Professor Joshua Bennett's New Poetry Collection

Professor Joshua Bennett's new collection Owed was published this week by Penguin Poets! From the Penguin Random House website:

Bennett’s new collection, Owed, is a book with celebration at its center. Its primary concern is how we might mend the relationship between ourselves and the people, spaces, and objects we have been taught to think of as insignificant, as fundamentally unworthy of study, reflection, attention, or care. Spanning the spectrum of genre and form–from elegy and ode to origin myth–these poems elaborate an aesthetics of repair. What’s more, they ask that we turn to the songs and sites of the historically denigrated so that we might uncover a new way of being in the world together, one wherein we can truthfully reckon with the brutality of the past and thus imagine the possibilities of our shared, unpredictable present, anew.

And make sure you check out this interview with Professor Joshua Bennett in Poets & Writers!


Stay-At-Home Public Project with Four Dartmouth Faculty

There’s No Place Like Home: 19th Century Women Writers and the Opportunities of Domesticity
Colleen Boggs, Carolyn Dever, Christie Harner, Ivy Schweitzer

Imagine if Stay-At-Home were not a temporary order but a way of life. We are working with students to build a WordPress site that showcases how nineteenth-century women writers dealt with the challenges of enforced domesticity and saw the home as a site of artistic and personal constraint as well as opportunity. We believe that women writers from the past newly speak to a broad audience in the present moment, now that millions of people are under stay-at-home orders and experiencing, in highly gendered ways, the restructuring of the workforce, the economy, and the political landscape. We will explore what the lives of 19th century women might teach us about stay-at-home orders, for one, but also about women’s labor and creative output during times of crisis.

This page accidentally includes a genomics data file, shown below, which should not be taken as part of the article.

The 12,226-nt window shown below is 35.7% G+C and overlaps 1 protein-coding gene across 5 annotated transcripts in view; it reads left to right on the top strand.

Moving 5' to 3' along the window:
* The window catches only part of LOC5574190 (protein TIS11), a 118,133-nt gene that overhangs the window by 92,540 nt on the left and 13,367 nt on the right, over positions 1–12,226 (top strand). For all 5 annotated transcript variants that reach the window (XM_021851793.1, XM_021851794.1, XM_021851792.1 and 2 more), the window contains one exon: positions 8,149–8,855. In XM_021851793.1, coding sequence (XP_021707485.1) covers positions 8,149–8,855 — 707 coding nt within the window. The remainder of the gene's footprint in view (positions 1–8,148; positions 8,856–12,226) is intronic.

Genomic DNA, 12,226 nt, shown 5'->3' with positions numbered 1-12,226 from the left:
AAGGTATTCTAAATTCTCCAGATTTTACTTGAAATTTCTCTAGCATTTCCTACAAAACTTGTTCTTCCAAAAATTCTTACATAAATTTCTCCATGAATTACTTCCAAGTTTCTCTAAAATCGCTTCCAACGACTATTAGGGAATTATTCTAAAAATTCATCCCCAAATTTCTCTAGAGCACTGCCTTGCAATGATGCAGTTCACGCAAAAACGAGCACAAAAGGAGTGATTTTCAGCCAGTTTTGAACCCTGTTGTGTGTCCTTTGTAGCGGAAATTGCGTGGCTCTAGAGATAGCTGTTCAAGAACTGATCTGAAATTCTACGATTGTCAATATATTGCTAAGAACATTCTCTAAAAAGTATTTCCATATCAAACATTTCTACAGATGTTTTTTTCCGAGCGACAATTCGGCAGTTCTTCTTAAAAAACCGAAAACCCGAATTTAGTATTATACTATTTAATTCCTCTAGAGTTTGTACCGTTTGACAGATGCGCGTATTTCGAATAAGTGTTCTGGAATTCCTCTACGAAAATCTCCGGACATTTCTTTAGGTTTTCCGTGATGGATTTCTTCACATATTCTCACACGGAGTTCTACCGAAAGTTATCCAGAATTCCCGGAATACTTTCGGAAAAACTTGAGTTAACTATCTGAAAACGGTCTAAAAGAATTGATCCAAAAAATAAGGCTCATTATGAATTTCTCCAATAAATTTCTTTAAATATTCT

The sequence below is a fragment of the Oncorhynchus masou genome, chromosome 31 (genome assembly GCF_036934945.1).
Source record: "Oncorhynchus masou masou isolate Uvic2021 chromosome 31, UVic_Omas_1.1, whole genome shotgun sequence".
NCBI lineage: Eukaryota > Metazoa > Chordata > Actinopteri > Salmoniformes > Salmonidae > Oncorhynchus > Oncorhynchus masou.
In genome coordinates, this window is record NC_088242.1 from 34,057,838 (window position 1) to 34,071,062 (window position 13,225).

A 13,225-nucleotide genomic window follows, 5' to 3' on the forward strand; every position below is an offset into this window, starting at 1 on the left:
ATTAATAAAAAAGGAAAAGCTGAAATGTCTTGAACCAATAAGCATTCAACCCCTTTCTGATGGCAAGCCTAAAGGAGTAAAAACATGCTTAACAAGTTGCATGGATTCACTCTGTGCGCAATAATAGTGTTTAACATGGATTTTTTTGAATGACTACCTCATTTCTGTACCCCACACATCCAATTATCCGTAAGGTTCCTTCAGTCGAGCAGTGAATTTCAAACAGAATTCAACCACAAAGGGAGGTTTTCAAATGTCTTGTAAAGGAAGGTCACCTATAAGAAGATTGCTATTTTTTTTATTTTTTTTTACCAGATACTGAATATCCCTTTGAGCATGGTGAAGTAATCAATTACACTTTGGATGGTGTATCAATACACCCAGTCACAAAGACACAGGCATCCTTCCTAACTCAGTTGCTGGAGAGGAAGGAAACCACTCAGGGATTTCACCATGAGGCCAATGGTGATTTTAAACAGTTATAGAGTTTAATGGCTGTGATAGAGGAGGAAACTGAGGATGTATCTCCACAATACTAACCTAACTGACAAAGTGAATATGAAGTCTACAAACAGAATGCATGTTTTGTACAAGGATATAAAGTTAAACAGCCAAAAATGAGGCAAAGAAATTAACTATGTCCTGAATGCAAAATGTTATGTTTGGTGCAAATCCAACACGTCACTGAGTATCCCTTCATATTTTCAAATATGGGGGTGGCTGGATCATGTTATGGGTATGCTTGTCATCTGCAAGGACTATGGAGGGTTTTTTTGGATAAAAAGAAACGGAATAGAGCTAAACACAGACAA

Dartmouth students will be key partners in our work, serving as research assistants and building content via fall and winter quarter class assignments.

Professor Joshua Bennett's New Book

Assistant Professor of English and Creative Writing Joshua Bennett has a new book Being Property Once Myself (Harvard University Press, 2020) coming out on May 12, 2020. About the book, Harvard UP writes:

A prize-winning poet argues that blackness acts as the caesura between human and nonhuman, man and animal.

Throughout U.S. history, black people have been configured as sociolegal nonpersons, a subgenre of the human. Being Property Once Myself delves into the literary imagination and ethical concerns that have emerged from this experience. Each chapter tracks a specific animal figure—the rat, the cock, the mule, the dog, and the shark—in the works of black authors such as Richard Wright, Toni Morrison, Zora Neale Hurston, Jesmyn Ward, and Robert Hayden. The plantation, the wilderness, the kitchenette overrun with pests, the simultaneous valuation and sale of animals and enslaved people—all are sites made unforgettable by literature in which we find black and animal life in fraught proximity.

‘Persepolis’ Author to Kick Off Leslie Center for the Humanities Speaker Series

From Dartmouth News, September 29, 2016

Marlon James, left, Marjane Satrapi, and Jonathan Franzen are among the writers and artists visiting campus this year in the Leslie Center for the Humanities’ speaker series.

Iranian-born graphic novelist and filmmaker Marjane Satrapi, the author of Persepolis, will be on campus Oct. 6 to give a public talk at 4 p.m. in 105 Dartmouth Hall. She will meet with students in Occom Commons immediately afterward.

Satrapi’s talk kicks off a series of literary and artistic visits sponsored by the Leslie Center for the Humanities. “We are dedicated to bringing in voices from a diversity of cultures, from within and without the United Sates,” says Graziella Parati, the center’s director.